Ravitch represents neither the left nor the right. Recognizing that both factions agree that children will be shaped by what they read, she provides an objective -- yet impassioned -- viewpoint. She poses tough questions that society must address if we are to preserve our heritage.

Ravitch focuses her attention on textbooks and standardized reading tests. In looking first at the tests, Ravitch includes summaries of reading selections that failed to meet the criteria of the bias and sensitivity review panel. One such story involved a blind man who hiked to the top of Mount McKinley. This selection was deemed inappropriate, first of all, because it would be biased against students who had not experienced hiking in the mountains (in fact, any story with a specific geographic location is considered to have a regional bias). In addition, the story was seen as demeaning blind people. Celebrating the feat of the blind man implied that blindness is a handicap.

Not only must the subject matter of tests be within students' experience, it must also avoid stereotypes and topics that might distract or upset students (such as illness, death, or divorce). Furthermore, the tests cannot rely on outside knowledge. They have become, then, tests of ability rather than tests of achievement. Ravitch suggests that more attention is given to the inoffensiveness of test items than to their academic soundness.

Ravitch cites three types of fairness that govern educational materials in the United States. Ethnic and gender groups must be equitably represented in authorship as well as in content. In addition, gender/ethnic/age stereotypes must be avoided along with specific words, such as those containing man. On one hand, we can't present things that are outside students' experience; on the other, we can't portray minority groups in typical situations. As Ravitch points out, "mothering" can't be shown at all: It is outside the realm of experience for males; it is stereotypical for females.

Most things written before 1970 fail to meet ethnic and gender guidelines. Classics, therefore, are generally omitted from textbooks that anthologize literature. Sometimes works of literature are bowdlerized, with or without the author's consent. Characters may be changed to provide the requisite gender and ethnic mix without so much as a footnote acknowledging a change from the original.

History textbooks provide a unique challenge. In order to survive, major publishers have had to acquiesce to the content demands of powerful state textbook adoption committees. They have added multicultural heroes and have eliminated controversy. Ravitch asserts that the books have become very difficult to read. Splendid graphics and sidebars distract the reader from the text, which has been reduced to pablum.

In addition to reviewing a number of history textbooks and reporting on state history guidelines, Ravitch includes two thirty-page appendices: a glossary of "banned words, usages, stereotypes, and topics," and a recommended list of classical literature for grades three through ten.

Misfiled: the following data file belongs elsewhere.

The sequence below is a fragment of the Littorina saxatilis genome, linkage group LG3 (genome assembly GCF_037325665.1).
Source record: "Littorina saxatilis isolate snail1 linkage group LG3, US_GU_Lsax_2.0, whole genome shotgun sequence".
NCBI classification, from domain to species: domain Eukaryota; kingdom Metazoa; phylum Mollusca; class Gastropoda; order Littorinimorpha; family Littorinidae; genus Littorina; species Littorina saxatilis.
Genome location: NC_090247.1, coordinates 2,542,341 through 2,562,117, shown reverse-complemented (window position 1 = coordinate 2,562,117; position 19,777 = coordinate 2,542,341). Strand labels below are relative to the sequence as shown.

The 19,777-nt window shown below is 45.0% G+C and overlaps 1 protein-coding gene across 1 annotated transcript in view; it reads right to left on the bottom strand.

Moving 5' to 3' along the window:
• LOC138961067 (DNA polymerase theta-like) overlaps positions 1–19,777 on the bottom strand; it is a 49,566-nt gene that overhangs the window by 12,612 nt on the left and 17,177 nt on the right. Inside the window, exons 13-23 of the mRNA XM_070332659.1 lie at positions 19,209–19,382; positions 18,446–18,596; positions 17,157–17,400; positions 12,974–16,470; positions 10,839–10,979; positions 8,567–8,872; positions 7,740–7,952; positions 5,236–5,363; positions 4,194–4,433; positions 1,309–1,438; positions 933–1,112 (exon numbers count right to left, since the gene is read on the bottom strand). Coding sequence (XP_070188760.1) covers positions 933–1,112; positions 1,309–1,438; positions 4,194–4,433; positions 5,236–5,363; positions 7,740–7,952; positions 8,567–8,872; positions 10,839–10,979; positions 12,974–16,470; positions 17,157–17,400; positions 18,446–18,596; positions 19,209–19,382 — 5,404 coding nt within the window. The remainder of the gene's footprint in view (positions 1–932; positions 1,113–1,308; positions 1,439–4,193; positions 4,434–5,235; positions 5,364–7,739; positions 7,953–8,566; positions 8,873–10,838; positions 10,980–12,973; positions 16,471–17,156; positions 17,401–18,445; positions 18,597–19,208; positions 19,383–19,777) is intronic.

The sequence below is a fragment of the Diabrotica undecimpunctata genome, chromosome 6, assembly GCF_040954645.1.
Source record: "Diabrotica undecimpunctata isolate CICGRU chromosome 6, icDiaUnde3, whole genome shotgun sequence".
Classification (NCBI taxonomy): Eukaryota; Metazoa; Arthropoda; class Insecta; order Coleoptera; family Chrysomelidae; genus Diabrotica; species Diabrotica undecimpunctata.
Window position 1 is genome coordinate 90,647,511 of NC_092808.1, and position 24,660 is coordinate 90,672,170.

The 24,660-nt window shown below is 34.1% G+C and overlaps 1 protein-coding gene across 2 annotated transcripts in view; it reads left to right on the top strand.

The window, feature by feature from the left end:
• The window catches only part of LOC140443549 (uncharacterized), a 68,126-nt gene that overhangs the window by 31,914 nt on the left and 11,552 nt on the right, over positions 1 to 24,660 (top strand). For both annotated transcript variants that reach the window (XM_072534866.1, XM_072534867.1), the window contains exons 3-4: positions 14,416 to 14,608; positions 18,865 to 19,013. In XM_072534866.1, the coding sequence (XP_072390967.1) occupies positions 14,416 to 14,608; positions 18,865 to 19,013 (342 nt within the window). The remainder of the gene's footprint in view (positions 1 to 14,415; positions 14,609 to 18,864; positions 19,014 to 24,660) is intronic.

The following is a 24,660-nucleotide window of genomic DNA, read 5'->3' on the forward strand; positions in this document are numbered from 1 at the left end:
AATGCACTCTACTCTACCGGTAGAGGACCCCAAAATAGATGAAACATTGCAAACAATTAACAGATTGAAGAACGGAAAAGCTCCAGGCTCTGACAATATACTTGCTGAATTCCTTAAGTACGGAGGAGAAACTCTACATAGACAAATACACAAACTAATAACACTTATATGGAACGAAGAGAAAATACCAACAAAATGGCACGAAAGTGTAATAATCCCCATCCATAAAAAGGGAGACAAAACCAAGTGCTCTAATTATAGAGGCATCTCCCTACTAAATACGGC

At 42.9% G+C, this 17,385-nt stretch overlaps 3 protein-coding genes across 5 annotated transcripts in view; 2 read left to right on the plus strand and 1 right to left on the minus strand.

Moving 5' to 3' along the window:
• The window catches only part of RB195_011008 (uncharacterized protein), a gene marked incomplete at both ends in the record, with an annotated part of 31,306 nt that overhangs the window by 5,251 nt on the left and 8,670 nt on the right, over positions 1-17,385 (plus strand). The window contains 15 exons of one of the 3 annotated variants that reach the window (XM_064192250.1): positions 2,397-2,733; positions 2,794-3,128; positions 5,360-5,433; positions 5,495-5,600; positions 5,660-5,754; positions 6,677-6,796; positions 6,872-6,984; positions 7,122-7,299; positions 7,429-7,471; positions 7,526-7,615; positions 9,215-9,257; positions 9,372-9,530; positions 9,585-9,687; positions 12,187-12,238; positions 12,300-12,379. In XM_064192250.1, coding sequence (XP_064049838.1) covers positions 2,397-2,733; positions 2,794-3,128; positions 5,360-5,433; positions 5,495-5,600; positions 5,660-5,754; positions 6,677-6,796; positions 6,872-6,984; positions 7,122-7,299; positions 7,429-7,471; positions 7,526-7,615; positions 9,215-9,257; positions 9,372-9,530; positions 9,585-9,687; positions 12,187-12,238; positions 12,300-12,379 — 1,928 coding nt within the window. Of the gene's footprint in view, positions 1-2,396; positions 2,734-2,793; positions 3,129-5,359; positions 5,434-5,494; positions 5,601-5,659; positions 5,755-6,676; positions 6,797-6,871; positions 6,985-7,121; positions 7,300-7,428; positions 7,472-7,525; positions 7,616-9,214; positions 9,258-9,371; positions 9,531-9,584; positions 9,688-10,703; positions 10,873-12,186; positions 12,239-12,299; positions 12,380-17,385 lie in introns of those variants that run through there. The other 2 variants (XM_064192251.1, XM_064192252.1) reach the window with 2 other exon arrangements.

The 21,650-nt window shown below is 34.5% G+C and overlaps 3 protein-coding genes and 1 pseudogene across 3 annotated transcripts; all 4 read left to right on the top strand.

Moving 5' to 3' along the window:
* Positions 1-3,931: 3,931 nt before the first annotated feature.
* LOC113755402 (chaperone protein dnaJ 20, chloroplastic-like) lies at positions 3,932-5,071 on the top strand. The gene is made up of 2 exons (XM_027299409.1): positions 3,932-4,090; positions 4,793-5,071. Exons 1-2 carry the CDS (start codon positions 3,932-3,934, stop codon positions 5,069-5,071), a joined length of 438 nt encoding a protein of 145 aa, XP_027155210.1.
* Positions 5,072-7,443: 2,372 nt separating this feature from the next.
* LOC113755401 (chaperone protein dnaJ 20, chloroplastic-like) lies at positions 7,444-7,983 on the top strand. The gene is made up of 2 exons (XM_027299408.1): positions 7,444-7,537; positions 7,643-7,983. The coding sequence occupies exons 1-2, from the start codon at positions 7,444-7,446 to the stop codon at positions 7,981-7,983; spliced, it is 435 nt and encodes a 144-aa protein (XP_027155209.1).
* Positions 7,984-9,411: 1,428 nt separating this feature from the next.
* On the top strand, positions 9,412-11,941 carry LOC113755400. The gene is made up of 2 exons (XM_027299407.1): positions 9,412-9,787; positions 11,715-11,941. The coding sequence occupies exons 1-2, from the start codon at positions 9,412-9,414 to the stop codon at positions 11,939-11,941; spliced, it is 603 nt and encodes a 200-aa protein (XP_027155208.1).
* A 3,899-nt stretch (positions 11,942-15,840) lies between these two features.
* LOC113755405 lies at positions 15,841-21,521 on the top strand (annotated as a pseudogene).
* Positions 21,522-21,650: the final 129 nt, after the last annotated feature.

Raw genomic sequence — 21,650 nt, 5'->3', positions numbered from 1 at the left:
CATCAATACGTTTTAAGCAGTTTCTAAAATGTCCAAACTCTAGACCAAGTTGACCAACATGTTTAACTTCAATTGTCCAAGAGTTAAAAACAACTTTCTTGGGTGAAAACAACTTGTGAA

Not only does Ravitch offer a thorough description of censorship of educational materials, she details a three-point solution, beginning with the elimination of massive state adoptions that determine, to a large extent, the books' content.

When we think of censorship, we may think of protests and outcries. What is at work in the world of textbook publishing is more insidious, however. It is a silent censorship, because the compliance of publishers has been voluntary.

Problems created by censorship of educational materials extend well beyond our schools, which have traditionally played a major role in molding the next generation of citizens. We run a serious risk of creating citizens who not only lack basic facts about our country and our world but also lack the critical-thinking skills to evaluate controversial information effectively.

Published by Alfred A. Knopf, 2003, 255 pages.

Available from The Language Police: How Pressure Groups Restrict What Students Learn

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The Language Police: Food for Thought

The Language Police is truly thought-provoking. Here are a few questions for consideration.

  • You may want to monitor what your own children read, but do you have the right to monitor what other children read? By extension this would mean that others will monitor what your children read. This brings us face to face with the ultimate question of censorship: Who gets to be the censor?

  • If everything that could possibly be offensive to anyone is omitted, what reading material will be available for children?

  • To what extent can low reading scores in the United States be attributed to the fact that interesting content has been drained from reading (and other) textbooks?

  • Novels and other stories hinge on a central conflict and usually include lesser conflicts as well. Can we remove or minimize the conflict in a story without seriously diminishing the quality of literature available to students?